New Foodē delivery startup joins the fray for a bite of Richmond market

Siblings Phu and Phuoc Nguyen plan to launch Foodē — an app-based delivery service company — in November. (Courtesy of Phu Nguyen)

Looking to grab a morsel of market share in a crowded field, a local brother-sister duo are jumping into Richmond’s food delivery scene.

Phu and Phuoc Nguyen are launching Foodē, an app to facilitate delivery, takeout and contactless dine-in services for local restaurants and grocery stores. The service will operate in the West End when it debuts next month, though it plans to eventually expand into downtown and Southside before heading to Hampton Roads and D.C.

The Nguyens are betting they can carve out their space amid big names like UberEats and DoorDash by undercutting the national players’ delivery fees and presenting Foodē as one of few local alternatives, joining the likes of Chop Chop and QuicknessRVA.

“What we’re trying to do is deliver value to (local) merchants,” Phu Nguyen said. “We provide them a cheaper alternative that’s more local.”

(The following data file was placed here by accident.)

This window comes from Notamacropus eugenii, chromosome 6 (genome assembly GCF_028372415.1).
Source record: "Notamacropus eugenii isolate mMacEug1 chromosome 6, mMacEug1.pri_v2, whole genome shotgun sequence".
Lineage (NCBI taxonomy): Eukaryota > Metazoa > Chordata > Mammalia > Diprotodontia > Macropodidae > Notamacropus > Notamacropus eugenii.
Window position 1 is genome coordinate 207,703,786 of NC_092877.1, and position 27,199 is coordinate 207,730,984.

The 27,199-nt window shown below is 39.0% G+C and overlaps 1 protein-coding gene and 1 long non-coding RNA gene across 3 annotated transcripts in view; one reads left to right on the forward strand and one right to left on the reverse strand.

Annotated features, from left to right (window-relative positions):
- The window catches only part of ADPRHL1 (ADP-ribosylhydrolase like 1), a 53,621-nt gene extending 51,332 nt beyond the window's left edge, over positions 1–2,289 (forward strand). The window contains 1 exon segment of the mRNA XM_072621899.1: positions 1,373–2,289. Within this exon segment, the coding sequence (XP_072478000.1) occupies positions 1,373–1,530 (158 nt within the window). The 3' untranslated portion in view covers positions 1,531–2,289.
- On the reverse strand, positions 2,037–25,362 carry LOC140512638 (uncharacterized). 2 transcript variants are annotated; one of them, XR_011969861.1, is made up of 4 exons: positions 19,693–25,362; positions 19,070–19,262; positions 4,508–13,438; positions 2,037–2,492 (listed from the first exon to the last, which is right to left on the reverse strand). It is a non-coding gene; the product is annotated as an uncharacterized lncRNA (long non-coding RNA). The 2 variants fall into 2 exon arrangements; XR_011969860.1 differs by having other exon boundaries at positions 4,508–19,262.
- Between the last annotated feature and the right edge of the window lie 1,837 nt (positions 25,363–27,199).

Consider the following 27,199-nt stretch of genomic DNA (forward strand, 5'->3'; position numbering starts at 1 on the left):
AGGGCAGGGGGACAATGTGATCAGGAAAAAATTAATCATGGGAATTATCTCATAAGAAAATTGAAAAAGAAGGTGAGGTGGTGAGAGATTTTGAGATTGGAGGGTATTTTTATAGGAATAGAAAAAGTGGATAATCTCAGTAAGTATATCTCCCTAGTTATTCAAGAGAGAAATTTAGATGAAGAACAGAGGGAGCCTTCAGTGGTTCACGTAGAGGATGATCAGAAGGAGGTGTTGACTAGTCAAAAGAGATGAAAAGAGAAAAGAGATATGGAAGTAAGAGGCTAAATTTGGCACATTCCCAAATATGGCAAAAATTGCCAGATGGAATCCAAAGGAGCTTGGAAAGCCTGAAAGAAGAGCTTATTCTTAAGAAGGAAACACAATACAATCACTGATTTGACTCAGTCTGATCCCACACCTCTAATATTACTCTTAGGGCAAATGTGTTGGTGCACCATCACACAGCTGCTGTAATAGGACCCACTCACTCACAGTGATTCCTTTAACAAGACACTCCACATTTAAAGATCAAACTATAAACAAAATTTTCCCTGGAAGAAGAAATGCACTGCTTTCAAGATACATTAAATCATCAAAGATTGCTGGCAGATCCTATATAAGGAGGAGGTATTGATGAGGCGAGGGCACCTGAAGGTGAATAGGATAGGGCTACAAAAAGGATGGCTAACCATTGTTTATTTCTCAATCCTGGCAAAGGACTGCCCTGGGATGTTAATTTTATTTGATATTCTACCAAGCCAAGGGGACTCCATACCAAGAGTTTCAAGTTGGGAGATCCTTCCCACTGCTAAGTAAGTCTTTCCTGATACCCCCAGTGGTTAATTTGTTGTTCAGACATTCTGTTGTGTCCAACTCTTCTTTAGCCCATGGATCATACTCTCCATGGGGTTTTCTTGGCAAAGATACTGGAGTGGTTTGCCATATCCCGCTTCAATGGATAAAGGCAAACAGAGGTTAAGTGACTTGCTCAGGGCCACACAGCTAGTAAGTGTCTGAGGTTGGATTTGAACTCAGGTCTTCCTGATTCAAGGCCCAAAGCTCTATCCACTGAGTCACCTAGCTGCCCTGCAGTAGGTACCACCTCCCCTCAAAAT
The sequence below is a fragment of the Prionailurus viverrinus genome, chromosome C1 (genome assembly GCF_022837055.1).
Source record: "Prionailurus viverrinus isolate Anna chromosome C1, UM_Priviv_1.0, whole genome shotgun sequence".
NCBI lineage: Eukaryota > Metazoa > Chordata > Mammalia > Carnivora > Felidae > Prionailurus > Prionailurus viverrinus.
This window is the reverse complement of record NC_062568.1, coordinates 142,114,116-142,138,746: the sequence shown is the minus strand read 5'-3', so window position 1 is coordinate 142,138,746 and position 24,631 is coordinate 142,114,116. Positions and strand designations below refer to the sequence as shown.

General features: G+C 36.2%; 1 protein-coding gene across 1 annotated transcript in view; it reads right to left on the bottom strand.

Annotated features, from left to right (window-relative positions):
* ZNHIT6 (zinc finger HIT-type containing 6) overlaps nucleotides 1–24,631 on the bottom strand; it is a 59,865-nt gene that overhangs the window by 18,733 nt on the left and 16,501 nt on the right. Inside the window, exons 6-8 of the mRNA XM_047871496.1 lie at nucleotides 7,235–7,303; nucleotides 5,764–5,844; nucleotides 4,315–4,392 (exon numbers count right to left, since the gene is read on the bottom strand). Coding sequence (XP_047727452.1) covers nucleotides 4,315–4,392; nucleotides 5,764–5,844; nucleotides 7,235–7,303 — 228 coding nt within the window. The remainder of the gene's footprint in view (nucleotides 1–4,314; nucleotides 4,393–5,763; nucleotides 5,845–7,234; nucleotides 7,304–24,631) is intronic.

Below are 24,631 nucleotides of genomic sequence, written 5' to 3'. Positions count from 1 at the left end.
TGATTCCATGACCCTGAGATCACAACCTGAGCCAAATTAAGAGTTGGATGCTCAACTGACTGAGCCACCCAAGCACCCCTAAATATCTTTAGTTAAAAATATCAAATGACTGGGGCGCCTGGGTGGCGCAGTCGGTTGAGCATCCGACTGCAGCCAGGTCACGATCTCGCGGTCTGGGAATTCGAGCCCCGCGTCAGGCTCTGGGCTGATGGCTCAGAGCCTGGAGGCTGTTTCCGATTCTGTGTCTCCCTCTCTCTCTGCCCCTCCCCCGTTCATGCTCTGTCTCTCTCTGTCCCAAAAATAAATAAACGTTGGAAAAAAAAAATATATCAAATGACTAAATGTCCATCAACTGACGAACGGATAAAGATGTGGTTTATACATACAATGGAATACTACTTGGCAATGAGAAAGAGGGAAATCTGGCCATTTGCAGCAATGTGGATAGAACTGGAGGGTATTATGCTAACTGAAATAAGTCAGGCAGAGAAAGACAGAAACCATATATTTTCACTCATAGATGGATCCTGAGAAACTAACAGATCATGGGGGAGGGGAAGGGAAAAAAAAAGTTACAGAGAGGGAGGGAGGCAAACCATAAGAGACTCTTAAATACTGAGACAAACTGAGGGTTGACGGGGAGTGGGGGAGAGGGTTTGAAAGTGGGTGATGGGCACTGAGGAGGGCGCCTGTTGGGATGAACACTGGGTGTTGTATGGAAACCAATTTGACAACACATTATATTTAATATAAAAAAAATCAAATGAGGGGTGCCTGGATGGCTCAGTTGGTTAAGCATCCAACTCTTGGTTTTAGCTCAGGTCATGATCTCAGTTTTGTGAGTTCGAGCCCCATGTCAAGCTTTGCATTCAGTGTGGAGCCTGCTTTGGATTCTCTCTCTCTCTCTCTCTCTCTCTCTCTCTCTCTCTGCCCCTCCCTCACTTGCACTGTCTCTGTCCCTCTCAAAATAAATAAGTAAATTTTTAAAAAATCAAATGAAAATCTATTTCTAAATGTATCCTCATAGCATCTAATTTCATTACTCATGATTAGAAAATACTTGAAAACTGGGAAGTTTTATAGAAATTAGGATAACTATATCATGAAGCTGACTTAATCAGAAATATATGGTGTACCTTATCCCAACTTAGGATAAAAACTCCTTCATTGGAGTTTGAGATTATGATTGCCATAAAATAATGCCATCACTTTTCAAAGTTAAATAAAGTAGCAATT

Foodē will charge 10 percent delivery commission to restaurants and grocers. National delivery apps have delivery fees of about 30 percent. Customers also pay a delivery charge based on distance.

Nguyen said they’ve thus far signed on upcoming organic grocer Organic Plus, and restaurants Pho 95 and Maple Bourbon. Nguyen said he’s been in talks with several more restaurants he hopes to add to the app’s lineup, though he didn’t share which restaurants.

Nguyen said the app has more than 50 drivers signed up, and the company could deploy contractors who deliver on bikes in the future.

Third-party national delivery apps have been a lifeline, albeit an expensive one, for restaurants as they navigate the fallout of the coronavirus pandemic. Government health orders have limited the use of indoor dining areas, leaving eateries to lean more heavily on takeout and delivery.

The siblings, who come from a family of restaurateurs, both have a background in IT. Phu is currently a software engineer contractor working for CarMax. Phuoc was previously a software engineer for a New Orleans-based company.

Nguyen said the havoc that the pandemic has played with the restaurant industry motivated him and his sister to start the company, which has been self-funded. The company operates out of Startup Virginia, an incubator located in Shockoe Bottom.

Foodē is a side-gig for Phu and a full-time job for Phuoc.

Elsewhere in the food startup scene, food service company ELYA, which sells quick-serve meals out of refrigerated vending machines, recently launched in Manchester.

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